Secretary of State, and Secretary of the Treasury, to transmit this act.Sec. 6. And be it further enacted, That a copy of this law be transmitted by the Secretary of State, to each of the ministers and consuls of the United States, resident in foreign countries, and by the Secretary of the Treasury, to the several collectors of the districts of the United States, whose duty it is hereby declared to be, from time to time, to make known the provisions of this law, to all masters of ships and vessels of the United States entering, or clearing at their several offices. Master of ship to make oath before admission to an entry.And the master of every such ship or vessel shall, before he is admitted to an entry, by any such collector, be required to declare on oath, whether any of the crew of the ship or vessel under his command have been impressed or detained, in the course of his voyage, and how far he has complied with the directions of this act: Penalty on masters of ships violating this act.and every such master as shall wilfully neglect or refuse to make the declarations herein required, or to perform the duties enjoined by this act, shall forfeit and pay the sum of one hundred dollars. And it is hereby declared to be the duty of every such collector to prosecute for any forfeiture that may be incurred under this act.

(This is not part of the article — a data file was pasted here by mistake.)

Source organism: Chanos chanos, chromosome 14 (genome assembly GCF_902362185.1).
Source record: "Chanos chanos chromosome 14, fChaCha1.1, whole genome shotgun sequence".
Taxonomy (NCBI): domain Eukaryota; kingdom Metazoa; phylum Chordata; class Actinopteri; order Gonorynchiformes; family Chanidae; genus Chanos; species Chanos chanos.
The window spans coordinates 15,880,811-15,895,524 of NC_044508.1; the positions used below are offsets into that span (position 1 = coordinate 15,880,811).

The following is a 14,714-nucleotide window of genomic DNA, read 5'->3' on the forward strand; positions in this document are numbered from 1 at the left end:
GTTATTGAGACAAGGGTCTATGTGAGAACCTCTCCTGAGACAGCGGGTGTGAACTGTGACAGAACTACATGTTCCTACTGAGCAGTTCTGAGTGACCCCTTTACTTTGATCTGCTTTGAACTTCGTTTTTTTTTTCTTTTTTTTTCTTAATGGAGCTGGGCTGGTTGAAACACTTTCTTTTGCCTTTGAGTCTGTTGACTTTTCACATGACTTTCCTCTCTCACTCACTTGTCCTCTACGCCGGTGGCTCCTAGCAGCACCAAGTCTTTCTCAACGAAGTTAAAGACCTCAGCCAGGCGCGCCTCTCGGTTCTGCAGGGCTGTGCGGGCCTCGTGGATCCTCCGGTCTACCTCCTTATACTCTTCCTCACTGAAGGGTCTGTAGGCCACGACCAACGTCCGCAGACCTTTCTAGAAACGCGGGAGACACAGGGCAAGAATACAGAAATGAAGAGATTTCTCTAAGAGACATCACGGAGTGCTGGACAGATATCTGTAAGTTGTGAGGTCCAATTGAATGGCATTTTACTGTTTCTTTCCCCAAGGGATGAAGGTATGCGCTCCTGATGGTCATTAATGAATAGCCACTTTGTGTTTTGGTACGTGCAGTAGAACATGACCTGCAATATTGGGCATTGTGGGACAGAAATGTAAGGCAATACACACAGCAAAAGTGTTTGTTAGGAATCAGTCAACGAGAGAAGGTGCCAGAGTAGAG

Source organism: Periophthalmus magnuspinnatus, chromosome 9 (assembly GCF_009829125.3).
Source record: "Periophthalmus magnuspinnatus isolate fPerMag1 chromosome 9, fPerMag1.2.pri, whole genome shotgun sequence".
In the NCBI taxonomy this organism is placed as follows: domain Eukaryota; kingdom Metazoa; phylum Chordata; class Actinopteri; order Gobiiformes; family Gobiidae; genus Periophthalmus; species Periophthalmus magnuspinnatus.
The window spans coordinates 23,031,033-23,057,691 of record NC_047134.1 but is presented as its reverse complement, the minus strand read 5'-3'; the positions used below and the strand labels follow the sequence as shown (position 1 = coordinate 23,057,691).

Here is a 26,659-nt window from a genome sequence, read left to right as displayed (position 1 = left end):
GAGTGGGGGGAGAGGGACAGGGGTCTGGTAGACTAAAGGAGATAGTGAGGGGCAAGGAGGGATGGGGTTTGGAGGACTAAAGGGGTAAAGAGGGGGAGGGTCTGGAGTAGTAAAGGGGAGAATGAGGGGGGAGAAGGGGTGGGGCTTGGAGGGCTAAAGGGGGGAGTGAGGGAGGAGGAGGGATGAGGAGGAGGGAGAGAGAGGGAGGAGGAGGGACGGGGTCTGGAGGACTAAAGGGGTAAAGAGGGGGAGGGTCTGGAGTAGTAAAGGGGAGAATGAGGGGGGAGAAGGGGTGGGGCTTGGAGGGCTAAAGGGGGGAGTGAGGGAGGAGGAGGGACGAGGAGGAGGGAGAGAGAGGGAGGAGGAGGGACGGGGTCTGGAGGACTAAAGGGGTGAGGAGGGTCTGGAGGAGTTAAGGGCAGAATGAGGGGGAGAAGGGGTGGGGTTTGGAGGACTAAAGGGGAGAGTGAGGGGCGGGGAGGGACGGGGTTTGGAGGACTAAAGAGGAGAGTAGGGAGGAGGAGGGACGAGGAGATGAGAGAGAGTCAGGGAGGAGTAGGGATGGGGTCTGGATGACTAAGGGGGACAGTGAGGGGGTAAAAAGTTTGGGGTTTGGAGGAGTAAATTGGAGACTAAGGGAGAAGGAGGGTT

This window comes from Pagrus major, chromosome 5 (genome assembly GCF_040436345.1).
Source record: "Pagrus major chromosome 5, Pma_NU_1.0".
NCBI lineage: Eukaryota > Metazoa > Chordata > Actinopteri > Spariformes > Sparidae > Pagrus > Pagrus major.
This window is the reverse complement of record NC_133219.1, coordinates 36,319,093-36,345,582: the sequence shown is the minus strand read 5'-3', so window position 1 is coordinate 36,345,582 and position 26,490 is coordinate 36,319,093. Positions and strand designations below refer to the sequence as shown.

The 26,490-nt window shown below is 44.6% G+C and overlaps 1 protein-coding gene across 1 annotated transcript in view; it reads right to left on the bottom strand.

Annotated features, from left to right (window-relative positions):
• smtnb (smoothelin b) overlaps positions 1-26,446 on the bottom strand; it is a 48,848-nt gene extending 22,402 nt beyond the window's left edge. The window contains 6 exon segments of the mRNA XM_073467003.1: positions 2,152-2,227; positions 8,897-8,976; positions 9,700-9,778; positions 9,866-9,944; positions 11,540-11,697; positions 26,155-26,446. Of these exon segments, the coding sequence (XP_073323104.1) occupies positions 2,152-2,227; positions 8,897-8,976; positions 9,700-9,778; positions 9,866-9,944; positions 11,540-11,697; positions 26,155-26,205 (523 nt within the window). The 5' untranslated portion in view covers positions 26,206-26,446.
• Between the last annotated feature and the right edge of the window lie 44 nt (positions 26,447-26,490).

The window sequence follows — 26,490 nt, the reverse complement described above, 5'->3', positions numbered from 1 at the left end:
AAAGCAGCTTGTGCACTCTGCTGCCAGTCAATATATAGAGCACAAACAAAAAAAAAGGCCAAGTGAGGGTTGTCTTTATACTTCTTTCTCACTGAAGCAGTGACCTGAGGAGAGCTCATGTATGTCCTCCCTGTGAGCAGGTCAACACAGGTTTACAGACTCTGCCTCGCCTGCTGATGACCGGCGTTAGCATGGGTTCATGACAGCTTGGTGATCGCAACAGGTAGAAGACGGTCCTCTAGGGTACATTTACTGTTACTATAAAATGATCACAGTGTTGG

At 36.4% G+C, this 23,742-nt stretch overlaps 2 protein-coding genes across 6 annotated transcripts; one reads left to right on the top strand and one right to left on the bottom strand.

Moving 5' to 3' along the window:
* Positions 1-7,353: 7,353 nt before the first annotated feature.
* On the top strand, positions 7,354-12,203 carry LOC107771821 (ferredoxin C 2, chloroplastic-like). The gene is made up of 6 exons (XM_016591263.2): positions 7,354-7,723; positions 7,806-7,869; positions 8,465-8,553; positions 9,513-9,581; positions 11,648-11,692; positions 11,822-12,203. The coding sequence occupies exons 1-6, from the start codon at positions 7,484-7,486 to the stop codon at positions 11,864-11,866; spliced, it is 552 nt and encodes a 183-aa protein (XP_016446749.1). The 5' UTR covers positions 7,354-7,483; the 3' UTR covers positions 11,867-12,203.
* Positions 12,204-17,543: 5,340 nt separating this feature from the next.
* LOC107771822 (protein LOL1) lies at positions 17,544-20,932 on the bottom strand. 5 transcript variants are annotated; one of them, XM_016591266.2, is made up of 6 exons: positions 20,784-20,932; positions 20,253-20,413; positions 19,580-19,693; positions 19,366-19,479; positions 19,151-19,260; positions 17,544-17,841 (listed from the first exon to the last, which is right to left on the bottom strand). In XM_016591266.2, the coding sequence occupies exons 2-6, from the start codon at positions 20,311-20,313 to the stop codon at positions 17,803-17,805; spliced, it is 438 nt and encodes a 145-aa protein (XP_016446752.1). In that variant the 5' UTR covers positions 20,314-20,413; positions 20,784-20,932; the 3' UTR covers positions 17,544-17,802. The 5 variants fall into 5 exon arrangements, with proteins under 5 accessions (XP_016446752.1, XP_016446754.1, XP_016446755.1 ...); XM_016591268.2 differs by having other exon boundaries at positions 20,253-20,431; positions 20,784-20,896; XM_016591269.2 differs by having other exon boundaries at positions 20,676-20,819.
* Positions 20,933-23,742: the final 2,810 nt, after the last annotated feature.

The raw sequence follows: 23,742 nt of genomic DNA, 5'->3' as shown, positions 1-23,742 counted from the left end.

Collectors to send a list, &c. to the Secretary of State every three months.Sec. 7. And be it further enacted, That the collector of every port of entry in the United States shall send a list of the seamen registered under this act, once every three months, to the Secretary of State, together with an account of such impressments or detentions, as shall appear, by the protests of the masters, to have taken place.
Limitation of parts of the act.Sec. 8. And be it further enacted, That the first, second and third sections of this act shall be in force for one year, and from thence to the end of the next session of Congress thereafter, and no longer.
Approved, May 28, 1796.